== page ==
Woman Blinded by Golf Ball at Ryder Cup Says She May Sue as Husband Cries Over 'Difficult Time'


The woman whose eye "exploded" after being hit by Brooks Koepka's golf ball at the Ryder Cup says she is taking steps to make sure it doesn't happen to anyone else.

Corine Remande, 49, and her husband Raphael, who also attended the event on Sept. 28, spoke to Today about losing vision in her right eye and her potential plans to sue the organization that runs the tournament.

"When the ball hit my eye, all my eye exploded," Remade recalled in an interview the morning show aired Friday. "And immediately my sight is finished for me. My first question is how to live now with only one eye?"

RELATED: Golf Fan Loses Sight After Ball Hits Her at Ryder Cup: It Was an 'Explosion of the Eyeball'

Raphael, who had to explain the extent of the damage to his wife, said through tears, "It was a difficult time for sure. It's still difficult. The doctor told me she has very big damage in her eye, and she will never recover the sight. But she was stronger than me at this time for sure."

The Today report indicated that doctors told the couple that Remande could've died if the ball had taken a slightly different path.

Remande clarified that she doesn't blame Koepka, 28, who hit the errant ball. "From the player, there is no fault," she said. "I'm just angry about the organization and all the marshals."

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Remande said she plans to take legal action against tournament organizers because she believes officials could have done a better job to warn spectators about the danger.

"She insists marshals on the ground did not verbally alert spectators to the danger of Koepka's shot, and there wasn't adequate signage to warn about the risks of errant balls around the course," the Today report said. "She also claims that officials did not follow up about her condition while she was in the hospital."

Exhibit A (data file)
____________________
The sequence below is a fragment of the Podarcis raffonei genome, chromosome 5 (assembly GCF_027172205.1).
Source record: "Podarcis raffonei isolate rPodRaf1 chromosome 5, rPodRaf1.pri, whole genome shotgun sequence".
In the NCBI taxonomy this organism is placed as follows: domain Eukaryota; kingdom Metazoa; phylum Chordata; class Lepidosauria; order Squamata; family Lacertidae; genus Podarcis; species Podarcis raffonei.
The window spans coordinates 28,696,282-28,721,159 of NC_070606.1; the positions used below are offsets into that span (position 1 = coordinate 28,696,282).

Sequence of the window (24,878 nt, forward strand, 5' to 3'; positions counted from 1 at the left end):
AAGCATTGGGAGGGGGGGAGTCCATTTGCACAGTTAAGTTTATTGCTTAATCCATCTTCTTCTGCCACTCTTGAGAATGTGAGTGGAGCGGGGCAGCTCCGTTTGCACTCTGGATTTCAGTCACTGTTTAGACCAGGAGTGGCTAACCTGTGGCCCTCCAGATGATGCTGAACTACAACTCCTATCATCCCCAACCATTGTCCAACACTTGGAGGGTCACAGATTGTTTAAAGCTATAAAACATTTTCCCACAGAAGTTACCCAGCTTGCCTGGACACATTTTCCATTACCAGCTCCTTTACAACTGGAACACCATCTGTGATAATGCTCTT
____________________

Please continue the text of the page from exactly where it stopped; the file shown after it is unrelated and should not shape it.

Organizers for the Ryder Cup did not immediately respond to PEOPLE's request for comment, but a spokesperson previously refuted her allegation to the AFP, saying, "We can confirm that 'fore' was shouted several times but also appreciate how hard it can be to know when and where every ball is struck if you are in the crowd."

Officials also emphasized to Today that they offered her help immediately.

"I don't want to change all the rules in golf," Remande continued. "I just want to improve the safety rules."

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Remande shared exactly what happened to her with the AFP earlier this week. She and Raphael had jetted from Egypt to France to attend the golf tournament. After Koepka's shot came barreling toward her at the sixth hole on Friday, Remande suffered from a fractured eye socket and a damaged eyeball - what was described to the AFP as an "explosion of the eyeball."

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"Doctors told me I had lost the use of that eye," Remande told AFP, according to CNN. "It happened so fast, I didn't feel any pain when I was hit. I didn't feel like the ball had struck my eye and then I felt the blood start to pour."

She said she's motivated to take legal action because "quite clearly, there is responsibility on the part of the organizers… Officials did not shout any warning as the player's ball went into the crowd… More than anything I want them to take care of all the medical bills to make sure there is no risk of infection."

"She was bleeding pretty good," Koepka said on Friday, according to Golf.com. "It looked like it hit her right in the eye, so hopefully there's no, you know, loss of vision or anything like that."

According to ESPN, Koepka, who reportedly apologized and gave her a signed glove, also said, "You don't want to hit anybody in the face, especially not a woman, and it's not a good feeling."


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